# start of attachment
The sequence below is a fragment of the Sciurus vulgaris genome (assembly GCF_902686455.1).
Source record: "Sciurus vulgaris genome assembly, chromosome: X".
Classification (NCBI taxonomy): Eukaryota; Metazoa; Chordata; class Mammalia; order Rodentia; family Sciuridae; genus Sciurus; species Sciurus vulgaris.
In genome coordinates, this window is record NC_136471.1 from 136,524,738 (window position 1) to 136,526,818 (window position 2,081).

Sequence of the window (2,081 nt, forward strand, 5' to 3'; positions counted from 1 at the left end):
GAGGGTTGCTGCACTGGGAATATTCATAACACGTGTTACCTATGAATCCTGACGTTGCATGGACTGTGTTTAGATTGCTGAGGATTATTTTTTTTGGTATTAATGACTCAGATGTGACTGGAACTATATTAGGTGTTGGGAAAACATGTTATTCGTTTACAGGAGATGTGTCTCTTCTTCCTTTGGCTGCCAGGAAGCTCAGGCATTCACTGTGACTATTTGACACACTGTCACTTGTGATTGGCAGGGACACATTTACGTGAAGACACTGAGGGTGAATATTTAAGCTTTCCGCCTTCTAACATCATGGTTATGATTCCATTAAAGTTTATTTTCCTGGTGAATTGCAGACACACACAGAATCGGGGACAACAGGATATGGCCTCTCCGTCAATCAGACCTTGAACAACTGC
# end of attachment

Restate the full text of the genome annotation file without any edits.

The sequence below is a fragment of the Sciurus vulgaris genome (assembly GCF_902686455.1).
Source record: "Sciurus vulgaris genome assembly, chromosome: X".
Classification (NCBI taxonomy): Eukaryota; Metazoa; Chordata; class Mammalia; order Rodentia; family Sciuridae; genus Sciurus; species Sciurus vulgaris.
In genome coordinates, this window is record NC_136471.1 from 136,524,738 (window position 1) to 136,526,818 (window position 2,081).

Sequence of the window (2,081 nt, forward strand, 5' to 3'; positions counted from 1 at the left end):
GAGGGTTGCTGCACTGGGAATATTCATAACACGTGTTACCTATGAATCCTGACGTTGCATGGACTGTGTTTAGATTGCTGAGGATTATTTTTTTTGGTATTAATGACTCAGATGTGACTGGAACTATATTAGGTGTTGGGAAAACATGTTATTCGTTTACAGGAGATGTGTCTCTTCTTCCTTTGGCTGCCAGGAAGCTCAGGCATTCACTGTGACTATTTGACACACTGTCACTTGTGATTGGCAGGGACACATTTACGTGAAGACACTGAGGGTGAATATTTAAGCTTTCCGCCTTCTAACATCATGGTTATGATTCCATTAAAGTTTATTTTCCTGGTGAATTGCAGACACACACAGAATCGGGGACAACAGGATATGGCCTCTCCGTCAATCAGACCTTGAACAACTGC